FIGURE 1
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Figure 1. Types of synchrony. (A) Shows “reciprocal” synchronization whereby the pendulums of the clocks swing in phase because there is reciprocal influence between the two; (B) shows “induced” synchronization whereby the phase of the pendulums of both clocks are influenced by a common external driver; (C) shows “driven” synchronization whereby the pendulum of one clock influences the phase of the pendulum of the other clock without any reciprocal influence; (D) shows “coincidental” synchronization where there is no coupling between the clocks but the pendulums remain in a fixed phase relationship to each other because they both swing at the same frequency.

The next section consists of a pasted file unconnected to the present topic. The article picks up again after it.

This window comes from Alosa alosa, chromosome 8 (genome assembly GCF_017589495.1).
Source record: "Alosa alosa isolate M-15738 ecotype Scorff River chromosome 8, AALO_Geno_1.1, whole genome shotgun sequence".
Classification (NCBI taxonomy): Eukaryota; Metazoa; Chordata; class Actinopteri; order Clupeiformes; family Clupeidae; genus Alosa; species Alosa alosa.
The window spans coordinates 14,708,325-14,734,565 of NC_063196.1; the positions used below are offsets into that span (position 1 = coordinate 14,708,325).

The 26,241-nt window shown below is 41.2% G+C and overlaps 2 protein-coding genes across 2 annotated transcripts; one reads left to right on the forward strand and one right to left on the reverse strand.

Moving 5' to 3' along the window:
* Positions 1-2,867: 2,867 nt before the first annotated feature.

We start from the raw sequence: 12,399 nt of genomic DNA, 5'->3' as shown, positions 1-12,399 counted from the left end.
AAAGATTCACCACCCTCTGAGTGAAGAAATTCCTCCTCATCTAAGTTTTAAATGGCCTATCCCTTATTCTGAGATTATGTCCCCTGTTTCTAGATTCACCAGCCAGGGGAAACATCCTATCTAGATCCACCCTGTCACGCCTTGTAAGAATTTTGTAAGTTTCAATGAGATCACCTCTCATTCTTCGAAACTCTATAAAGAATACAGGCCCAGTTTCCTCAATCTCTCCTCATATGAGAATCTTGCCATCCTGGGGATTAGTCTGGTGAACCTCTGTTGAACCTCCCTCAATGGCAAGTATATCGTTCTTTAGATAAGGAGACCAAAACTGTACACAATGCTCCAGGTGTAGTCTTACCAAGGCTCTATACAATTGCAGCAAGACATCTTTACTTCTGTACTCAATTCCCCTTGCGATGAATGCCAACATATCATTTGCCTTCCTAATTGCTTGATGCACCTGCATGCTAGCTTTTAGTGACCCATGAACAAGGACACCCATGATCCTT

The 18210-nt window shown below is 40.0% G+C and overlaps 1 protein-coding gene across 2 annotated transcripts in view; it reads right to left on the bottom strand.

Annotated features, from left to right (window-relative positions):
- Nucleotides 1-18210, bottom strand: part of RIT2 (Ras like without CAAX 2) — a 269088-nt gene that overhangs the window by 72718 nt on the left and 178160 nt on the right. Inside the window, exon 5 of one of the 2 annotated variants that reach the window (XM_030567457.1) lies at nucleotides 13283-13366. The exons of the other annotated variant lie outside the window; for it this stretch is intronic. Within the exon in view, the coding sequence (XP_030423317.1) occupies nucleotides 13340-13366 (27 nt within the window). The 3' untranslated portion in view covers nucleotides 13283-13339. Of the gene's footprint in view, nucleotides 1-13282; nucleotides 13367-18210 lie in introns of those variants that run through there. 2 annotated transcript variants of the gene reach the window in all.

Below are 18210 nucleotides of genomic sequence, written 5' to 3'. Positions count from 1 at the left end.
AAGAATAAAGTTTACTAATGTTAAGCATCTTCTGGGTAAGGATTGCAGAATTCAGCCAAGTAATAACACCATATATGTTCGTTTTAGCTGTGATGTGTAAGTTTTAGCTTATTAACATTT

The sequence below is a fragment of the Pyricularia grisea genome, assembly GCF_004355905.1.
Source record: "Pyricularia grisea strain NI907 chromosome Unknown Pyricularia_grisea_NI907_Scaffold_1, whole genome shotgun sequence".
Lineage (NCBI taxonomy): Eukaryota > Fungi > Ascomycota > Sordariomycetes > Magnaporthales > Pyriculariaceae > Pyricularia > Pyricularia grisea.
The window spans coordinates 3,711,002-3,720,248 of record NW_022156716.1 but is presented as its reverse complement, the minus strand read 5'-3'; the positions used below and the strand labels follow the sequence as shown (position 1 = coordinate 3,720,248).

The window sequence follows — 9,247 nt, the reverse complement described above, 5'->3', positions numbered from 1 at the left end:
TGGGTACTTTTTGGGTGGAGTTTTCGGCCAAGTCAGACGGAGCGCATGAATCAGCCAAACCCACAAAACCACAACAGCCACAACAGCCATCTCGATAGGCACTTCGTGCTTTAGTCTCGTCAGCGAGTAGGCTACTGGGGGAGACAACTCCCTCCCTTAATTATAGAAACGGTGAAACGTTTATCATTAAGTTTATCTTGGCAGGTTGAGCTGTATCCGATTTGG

True synchronization then, is of interest in neuroscience because it is a reliable marker of the flow of information between elements of a system. Simply observing a consistent phase relationship between two oscillators (clocks, human brains etc.), however, does not necessarily mean that they are in the same condition of reciprocal information exchange displayed by Huygens' clocks. Synchronization might also occur if both clocks are driven by some external influence as in Figure 1B. In hyperscanning experiments, this might occur if the participants simultaneously experience the same stimuli such as watching a movie together, even though they are not directly interacting (Hasson et al., 2008). Alternatively, the influence between oscillators might be one-way with one oscillator driving another, Figure 1C, which is exactly the type of coupling that PDC is designed to identify. Each of these types of synchronization might be of interest, depending upon the context of the study, and it would often be of interest to know which type of synchronization is being observed. In practice, however, these different types of synchronization may be difficult to tell apart.